Anne Willkens Leach said she’s confident of the Diocese of Rochester’s security plan to protect Catholic-school students. Even so, the Newtown, Conn., tragedy has spurred her to new levels of vigilance.
“We’ve come to the realization that anything can happen anywhere, at any time,” said Willkens Leach, the diocesan superintendent of schools. “You just can’t be too careful.”
In light of the massacre at Newtown’s Sandy Hook Elementary School, Willkens Leach convened a Jan. 17 workshop at the diocesan Pastoral Center in Gates for all diocesan-school principals to review procedures in the Diocesan Safety Manual. Principals were charged to conduct further discussions with faculty and staff to heighten awareness and gauge proper responses concerning potential acts of violence.
“We want to be confident that our plan is up to date, that every single school has a plan and knows it well,” Willkens Leach said.
For instance, she noted that every diocesan school building is locked during the school day, and visitors must be buzzed in by identifying themselves via intercom. They also may be asked for photo identification if they’re not recognized by school personnel. Willkens Leach said this can be off-putting for longtime parents who feel they should have earned the school’s trust, but that such measures are not meant to offend: “It has to become a necessity.”
Jonathan Schott, diocesan coordinator of adult, catechist and family formation, also attended the Jan. 17 workshop. He said he’s likewise emphasizing to religious-education coordinators and teachers throughout the diocese that they must review the Diocesan Safety Manual.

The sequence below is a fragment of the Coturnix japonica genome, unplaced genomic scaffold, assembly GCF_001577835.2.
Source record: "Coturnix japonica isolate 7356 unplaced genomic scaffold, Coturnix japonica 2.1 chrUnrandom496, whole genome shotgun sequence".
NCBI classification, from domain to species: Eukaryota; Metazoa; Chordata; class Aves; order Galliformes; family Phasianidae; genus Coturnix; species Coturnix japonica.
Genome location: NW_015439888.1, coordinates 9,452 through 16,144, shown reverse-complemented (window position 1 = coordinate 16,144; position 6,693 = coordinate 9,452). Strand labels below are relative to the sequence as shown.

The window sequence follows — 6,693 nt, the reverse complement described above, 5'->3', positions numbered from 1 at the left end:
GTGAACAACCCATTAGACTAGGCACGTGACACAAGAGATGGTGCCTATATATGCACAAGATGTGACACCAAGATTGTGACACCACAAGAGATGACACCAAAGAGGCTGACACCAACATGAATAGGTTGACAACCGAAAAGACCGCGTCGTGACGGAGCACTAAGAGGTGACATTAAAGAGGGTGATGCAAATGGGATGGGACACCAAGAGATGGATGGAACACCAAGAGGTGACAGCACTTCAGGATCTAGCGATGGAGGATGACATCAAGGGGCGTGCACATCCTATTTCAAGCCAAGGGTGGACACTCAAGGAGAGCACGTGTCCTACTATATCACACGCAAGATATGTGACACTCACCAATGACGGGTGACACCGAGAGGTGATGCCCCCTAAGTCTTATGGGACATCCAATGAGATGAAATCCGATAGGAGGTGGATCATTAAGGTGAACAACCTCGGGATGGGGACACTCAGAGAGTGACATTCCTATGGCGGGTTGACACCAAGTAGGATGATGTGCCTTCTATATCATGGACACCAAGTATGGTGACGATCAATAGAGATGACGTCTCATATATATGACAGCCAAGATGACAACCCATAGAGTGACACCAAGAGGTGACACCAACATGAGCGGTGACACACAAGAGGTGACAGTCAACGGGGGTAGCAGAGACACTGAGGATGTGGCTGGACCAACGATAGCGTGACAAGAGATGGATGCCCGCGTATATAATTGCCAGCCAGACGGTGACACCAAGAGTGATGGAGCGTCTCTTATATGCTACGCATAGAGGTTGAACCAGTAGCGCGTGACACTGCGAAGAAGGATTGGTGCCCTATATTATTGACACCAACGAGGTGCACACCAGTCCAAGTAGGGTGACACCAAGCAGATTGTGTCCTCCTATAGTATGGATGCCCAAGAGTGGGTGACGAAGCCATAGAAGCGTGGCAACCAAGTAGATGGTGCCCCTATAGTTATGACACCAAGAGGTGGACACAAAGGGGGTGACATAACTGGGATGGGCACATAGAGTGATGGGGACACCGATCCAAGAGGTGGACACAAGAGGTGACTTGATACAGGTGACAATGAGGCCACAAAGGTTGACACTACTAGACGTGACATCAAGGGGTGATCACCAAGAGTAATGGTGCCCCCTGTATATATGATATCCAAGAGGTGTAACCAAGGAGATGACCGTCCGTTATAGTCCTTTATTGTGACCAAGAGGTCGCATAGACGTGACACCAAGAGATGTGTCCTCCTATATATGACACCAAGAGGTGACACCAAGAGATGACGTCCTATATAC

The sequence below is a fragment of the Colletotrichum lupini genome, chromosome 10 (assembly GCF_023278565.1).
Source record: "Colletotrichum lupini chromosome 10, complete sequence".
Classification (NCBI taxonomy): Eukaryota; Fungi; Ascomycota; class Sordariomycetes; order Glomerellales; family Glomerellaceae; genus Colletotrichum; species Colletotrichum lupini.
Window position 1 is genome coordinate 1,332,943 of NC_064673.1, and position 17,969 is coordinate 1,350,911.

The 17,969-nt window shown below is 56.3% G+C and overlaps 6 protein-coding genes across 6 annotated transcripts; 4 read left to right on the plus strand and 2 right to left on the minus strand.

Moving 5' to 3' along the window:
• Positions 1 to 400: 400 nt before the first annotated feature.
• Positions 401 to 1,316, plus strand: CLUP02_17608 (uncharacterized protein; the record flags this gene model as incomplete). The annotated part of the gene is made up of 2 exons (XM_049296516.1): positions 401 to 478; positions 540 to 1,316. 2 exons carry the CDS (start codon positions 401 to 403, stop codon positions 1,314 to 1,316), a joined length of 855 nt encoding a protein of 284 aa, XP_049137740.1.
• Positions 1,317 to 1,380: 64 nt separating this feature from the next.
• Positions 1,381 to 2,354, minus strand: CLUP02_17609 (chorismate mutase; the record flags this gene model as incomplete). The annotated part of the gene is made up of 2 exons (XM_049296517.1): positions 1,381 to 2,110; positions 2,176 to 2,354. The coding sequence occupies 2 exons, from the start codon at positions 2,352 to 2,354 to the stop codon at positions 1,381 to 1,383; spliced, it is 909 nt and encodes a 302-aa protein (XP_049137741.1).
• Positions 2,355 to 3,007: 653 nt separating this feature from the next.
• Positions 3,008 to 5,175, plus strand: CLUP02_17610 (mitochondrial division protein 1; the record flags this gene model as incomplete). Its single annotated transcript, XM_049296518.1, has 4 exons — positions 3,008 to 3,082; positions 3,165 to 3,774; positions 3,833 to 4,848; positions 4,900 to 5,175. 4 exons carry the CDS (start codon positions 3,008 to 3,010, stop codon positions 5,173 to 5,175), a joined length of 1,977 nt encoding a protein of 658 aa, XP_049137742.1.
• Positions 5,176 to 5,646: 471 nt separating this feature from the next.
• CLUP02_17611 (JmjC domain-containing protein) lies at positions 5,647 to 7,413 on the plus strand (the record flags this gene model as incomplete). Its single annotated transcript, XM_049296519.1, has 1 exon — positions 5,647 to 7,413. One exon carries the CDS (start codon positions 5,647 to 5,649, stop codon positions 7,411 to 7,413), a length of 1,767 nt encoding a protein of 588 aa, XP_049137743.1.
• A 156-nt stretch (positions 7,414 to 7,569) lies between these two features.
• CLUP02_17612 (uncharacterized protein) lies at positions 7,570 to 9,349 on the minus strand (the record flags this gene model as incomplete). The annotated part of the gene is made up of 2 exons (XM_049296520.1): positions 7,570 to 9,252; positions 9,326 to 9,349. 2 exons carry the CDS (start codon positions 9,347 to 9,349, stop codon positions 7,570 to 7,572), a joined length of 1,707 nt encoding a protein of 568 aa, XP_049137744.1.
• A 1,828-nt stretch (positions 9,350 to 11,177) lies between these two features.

“You do need to do a fire drill and an evacuation drill, checklists, exit procedures — everybody has to be on the same page,” Schott said. He pointed out that this level of caution is vital for faith-formation programs, which are operated primarily by volunteer staff and often take place at night and/or in buildings that afford easier access than do Catholic-school settings. For example, he said religious-education classrooms may be in a parish building where Mass or other activities concurrently take place, thus increasing the possibility of an unchecked intruder.
Willkens Leach said the Jan. 17 workshop — which included presentations from the Rochester Police Department and a former public-school superintendent — also addressed the importance of reaching out to people who might turn violent, such as students who feel alienated or are otherwise struggling emotionally. Workshop participants also examined how they might prayerfully discuss tragedies such as Newtown with their students.
Schott, meanwhile, noted that the diocesan Department of Evangelization and Catechesis recently has presented workshops on root causes of violent behavior: bullying, suicidal thoughts and depression.
The principals’ workshop took place one month after the Dec. 14 mass shooting in which a lone gunman, Adam Lanza, took the lives of 20 Sandy Hook students and six teachers. One measure proposed during the ensuing public debate has been placing armed security guards at schools, but Willkens Leach and Schott said the diocese is not considering such a move at this time. They noted that no known security breaches leading to acts of violence have occurred in diocesan schools or faith-formation settings.
On the other hand, Willkens Leach emphasized “we don’t want to get lax. We don’t ever, ever want to be complacent.”
Schott agreed, saying that the Connecticut shootings erased any complacency that may have existed previously.
“You can’t call it a silver lining, but (Newtown) gives you a chance to put things in perspective,” he remarked.Tags: Catholic Schools